Needless to say, that didn't work out well! Just this week Washington Technology reported that Boeing "could see its lucrative, but troubled Secure Border Initiative contract scaled back as Homeland Security Department officials consider stopping future construction of the 'virtual-fence' security systems along the U.S.-Mexico border."

Like predecessor ISIS, the $800 million program has suffered from delays, technical glitches and "changes" in direction. In March, Home Sec Secretary Janet Napolitano announced the program was "being re-evaluated as part of an ongoing reassessment." No matter, with cash in hand Boeing, and a string of disappointed subcontractors, can afford to "move on."

But I digress...

No dear readers, the Heimat Security project I'm describing is close to earth, perhaps only a few feet above the congested street where you trod, oblivious to the legion of minders busily stripping you of your rights; above all, the right to be left alone. Ah, but there's the rub. Why should any of Oceania's proud citizens have anything to fear? After all, only evil-doers have something to hide, don't they? Why wouldn't you leap with joy at the prospect of being enwrapped in a vid-quilt cocoon lovingly designed by America's finest minds?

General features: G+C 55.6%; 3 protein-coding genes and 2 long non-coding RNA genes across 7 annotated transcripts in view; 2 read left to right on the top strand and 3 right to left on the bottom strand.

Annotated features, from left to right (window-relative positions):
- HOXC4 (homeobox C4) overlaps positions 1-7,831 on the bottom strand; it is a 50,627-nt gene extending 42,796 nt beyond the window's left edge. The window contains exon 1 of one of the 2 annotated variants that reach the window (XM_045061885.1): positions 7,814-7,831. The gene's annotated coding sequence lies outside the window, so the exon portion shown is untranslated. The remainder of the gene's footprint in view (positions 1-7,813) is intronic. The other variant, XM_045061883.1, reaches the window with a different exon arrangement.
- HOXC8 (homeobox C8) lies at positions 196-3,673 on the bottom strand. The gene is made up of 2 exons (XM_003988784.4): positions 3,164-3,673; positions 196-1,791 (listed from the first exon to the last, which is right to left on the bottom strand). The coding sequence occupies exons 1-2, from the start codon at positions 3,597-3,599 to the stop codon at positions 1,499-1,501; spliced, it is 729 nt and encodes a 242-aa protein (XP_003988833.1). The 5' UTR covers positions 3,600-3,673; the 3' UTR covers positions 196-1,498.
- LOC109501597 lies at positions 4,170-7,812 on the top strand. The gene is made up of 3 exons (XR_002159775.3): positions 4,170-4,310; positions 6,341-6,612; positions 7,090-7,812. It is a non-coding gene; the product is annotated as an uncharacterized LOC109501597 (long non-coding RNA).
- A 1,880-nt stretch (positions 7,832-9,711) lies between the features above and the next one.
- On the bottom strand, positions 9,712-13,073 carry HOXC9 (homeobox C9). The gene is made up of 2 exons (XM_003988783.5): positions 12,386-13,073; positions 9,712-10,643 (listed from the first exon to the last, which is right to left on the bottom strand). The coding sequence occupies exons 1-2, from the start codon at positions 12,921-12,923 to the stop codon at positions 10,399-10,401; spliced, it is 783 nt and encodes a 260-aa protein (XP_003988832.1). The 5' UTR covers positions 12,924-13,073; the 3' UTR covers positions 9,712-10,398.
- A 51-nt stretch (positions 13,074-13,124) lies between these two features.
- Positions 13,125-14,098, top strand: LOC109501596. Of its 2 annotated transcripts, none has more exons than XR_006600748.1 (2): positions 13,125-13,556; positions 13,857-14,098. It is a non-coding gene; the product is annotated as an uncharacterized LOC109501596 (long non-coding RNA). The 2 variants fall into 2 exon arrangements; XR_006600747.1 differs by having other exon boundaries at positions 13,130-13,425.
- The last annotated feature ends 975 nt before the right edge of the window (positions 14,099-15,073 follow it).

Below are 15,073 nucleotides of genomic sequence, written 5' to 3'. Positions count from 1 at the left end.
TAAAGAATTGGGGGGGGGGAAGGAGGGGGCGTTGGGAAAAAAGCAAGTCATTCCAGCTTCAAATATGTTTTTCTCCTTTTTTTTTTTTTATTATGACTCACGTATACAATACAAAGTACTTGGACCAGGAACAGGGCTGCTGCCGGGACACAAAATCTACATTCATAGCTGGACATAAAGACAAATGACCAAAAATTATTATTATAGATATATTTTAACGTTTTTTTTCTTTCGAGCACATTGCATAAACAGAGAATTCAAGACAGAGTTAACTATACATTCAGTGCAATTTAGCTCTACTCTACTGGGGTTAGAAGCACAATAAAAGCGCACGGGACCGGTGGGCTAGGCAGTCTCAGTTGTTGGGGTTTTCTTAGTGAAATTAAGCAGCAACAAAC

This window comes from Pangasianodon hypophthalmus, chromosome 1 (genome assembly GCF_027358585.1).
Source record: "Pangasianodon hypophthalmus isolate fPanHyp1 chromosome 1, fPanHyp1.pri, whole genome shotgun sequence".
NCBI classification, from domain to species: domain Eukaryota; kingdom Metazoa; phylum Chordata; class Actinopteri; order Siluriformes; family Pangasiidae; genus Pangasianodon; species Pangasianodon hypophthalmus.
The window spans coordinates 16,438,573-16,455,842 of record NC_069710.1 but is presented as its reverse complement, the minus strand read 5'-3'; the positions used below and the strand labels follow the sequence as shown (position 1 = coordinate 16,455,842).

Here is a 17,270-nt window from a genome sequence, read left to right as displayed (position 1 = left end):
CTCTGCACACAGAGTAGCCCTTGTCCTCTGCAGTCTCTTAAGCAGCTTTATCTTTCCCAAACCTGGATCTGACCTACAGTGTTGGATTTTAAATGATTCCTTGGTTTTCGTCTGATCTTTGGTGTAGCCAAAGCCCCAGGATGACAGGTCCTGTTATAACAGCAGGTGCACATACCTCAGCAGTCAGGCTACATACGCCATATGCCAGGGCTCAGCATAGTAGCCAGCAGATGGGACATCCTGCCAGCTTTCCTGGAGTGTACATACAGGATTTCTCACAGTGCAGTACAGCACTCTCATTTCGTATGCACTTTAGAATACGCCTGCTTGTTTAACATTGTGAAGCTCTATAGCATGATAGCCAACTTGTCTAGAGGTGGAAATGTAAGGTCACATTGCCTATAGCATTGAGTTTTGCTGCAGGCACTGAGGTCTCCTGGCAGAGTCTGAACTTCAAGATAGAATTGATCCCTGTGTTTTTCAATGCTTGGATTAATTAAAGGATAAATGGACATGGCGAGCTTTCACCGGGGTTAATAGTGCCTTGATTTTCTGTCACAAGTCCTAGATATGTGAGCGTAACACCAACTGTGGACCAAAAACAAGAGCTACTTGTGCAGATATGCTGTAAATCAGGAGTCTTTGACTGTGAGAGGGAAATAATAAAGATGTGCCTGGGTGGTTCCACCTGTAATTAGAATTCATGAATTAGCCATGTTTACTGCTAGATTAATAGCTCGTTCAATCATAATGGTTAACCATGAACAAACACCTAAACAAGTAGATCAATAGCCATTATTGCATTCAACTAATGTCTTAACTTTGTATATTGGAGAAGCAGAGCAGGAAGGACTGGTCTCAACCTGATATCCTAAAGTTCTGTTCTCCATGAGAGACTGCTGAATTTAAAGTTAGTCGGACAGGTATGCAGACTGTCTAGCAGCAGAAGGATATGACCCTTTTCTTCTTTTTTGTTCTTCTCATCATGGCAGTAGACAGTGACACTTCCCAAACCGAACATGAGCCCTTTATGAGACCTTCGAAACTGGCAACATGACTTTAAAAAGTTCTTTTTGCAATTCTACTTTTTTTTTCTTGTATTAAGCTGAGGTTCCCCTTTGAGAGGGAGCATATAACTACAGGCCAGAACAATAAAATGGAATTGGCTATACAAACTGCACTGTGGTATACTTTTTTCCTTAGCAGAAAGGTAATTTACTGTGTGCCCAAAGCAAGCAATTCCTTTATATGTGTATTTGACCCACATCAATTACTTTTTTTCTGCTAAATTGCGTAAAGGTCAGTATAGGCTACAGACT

"Traditional surveillance cameras can be of great assistance to law enforcement officers for a range of scenarios," DHS flacks croon. "Canvassing a crowd for criminal activity during a Fourth of July celebration, searching for who left a suitcase bomb beneath a bench, or trying to pick out a terrorist who has fled the scene and blended into a teeming throng in the subway."

Who'd oppose that?

But why stop there? Surely there are other applications for the privacy-killing gizmo. Where did that political malcontent go after handing out "subversive" leaflets at the mall? And that flash mob of miscreants protesting an oil firm's board meeting or, heavens forbid!, bum-rushing grifting merchants of death at an industry trade show; where'd they scram to? Multitasking is the name of the game and DHS has got it covered!